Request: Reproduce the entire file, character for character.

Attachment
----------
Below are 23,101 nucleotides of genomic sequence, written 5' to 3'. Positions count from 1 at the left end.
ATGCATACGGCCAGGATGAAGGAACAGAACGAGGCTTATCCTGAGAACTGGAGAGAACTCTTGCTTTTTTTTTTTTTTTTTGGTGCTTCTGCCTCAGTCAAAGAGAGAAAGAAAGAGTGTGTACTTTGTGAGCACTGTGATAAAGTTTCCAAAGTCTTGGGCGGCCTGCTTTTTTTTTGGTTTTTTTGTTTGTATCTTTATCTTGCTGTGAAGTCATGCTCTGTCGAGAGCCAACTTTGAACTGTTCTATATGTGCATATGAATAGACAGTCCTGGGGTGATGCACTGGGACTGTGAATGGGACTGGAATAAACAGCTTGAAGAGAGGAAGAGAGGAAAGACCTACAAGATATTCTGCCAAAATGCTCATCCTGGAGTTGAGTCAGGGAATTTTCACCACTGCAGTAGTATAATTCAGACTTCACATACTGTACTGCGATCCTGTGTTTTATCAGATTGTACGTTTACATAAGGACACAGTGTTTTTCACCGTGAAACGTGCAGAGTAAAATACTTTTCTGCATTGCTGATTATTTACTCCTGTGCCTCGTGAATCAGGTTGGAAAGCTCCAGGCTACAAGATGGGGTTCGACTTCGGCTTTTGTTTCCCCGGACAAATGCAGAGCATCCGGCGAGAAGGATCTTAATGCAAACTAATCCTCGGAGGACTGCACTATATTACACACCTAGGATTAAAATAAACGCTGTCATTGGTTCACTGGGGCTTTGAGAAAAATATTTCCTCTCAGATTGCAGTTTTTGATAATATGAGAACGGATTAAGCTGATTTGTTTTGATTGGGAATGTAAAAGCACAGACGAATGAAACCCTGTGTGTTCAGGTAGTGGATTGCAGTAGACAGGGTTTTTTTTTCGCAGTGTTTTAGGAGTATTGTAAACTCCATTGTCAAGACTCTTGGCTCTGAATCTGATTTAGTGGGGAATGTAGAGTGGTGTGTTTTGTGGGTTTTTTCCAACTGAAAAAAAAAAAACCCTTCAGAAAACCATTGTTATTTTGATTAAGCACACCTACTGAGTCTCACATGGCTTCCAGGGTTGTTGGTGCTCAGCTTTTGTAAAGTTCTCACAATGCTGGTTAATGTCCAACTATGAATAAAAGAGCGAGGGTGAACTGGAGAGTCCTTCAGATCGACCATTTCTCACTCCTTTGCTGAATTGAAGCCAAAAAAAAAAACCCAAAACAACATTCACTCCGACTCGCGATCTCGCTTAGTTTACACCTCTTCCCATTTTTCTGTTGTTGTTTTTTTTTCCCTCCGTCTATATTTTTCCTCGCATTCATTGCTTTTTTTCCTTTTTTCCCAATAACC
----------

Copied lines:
Below are 23,101 nucleotides of genomic sequence, written 5' to 3'. Positions count from 1 at the left end.
ATGCATACGGCCAGGATGAAGGAACAGAACGAGGCTTATCCTGAGAACTGGAGAGAACTCTTGCTTTTTTTTTTTTTTTTTGGTGCTTCTGCCTCAGTCAAAGAGAGAAAGAAAGAGTGTGTACTTTGTGAGCACTGTGATAAAGTTTCCAAAGTCTTGGGCGGCCTGCTTTTTTTTTGGTTTTTTTGTTTGTATCTTTATCTTGCTGTGAAGTCATGCTCTGTCGAGAGCCAACTTTGAACTGTTCTATATGTGCATATGAATAGACAGTCCTGGGGTGATGCACTGGGACTGTGAATGGGACTGGAATAAACAGCTTGAAGAGAGGAAGAGAGGAAAGACCTACAAGATATTCTGCCAAAATGCTCATCCTGGAGTTGAGTCAGGGAATTTTCACCACTGCAGTAGTATAATTCAGACTTCACATACTGTACTGCGATCCTGTGTTTTATCAGATTGTACGTTTACATAAGGACACAGTGTTTTTCACCGTGAAACGTGCAGAGTAAAATACTTTTCTGCATTGCTGATTATTTACTCCTGTGCCTCGTGAATCAGGTTGGAAAGCTCCAGGCTACAAGATGGGGTTCGACTTCGGCTTTTGTTTCCCCGGACAAATGCAGAGCATCCGGCGAGAAGGATCTTAATGCAAACTAATCCTCGGAGGACTGCACTATATTACACACCTAGGATTAAAATAAACGCTGTCATTGGTTCACTGGGGCTTTGAGAAAAATATTTCCTCTCAGATTGCAGTTTTTGATAATATGAGAACGGATTAAGCTGATTTGTTTTGATTGGGAATGTAAAAGCACAGACGAATGAAACCCTGTGTGTTCAGGTAGTGGATTGCAGTAGACAGGGTTTTTTTTTCGCAGTGTTTTAGGAGTATTGTAAACTCCATTGTCAAGACTCTTGGCTCTGAATCTGATTTAGTGGGGAATGTAGAGTGGTGTGTTTTGTGGGTTTTTTCCAACTGAAAAAAAAAAAACCCTTCAGAAAACCATTGTTATTTTGATTAAGCACACCTACTGAGTCTCACATGGCTTCCAGGGTTGTTGGTGCTCAGCTTTTGTAAAGTTCTCACAATGCTGGTTAATGTCCAACTATGAATAAAAGAGCGAGGGTGAACTGGAGAGTCCTTCAGATCGACCATTTCTCACTCCTTTGCTGAATTGAAGCCAAAAAAAAAAACCCAAAACAACATTCACTCCGACTCGCGATCTCGCTTAGTTTACACCTCTTCCCATTTTTCTGTTGTTGTTTTTTTTTCCCTCCGTCTATATTTTTCCTCGCATTCATTGCTTTTTTTCCTTTTTTCCCAATAACC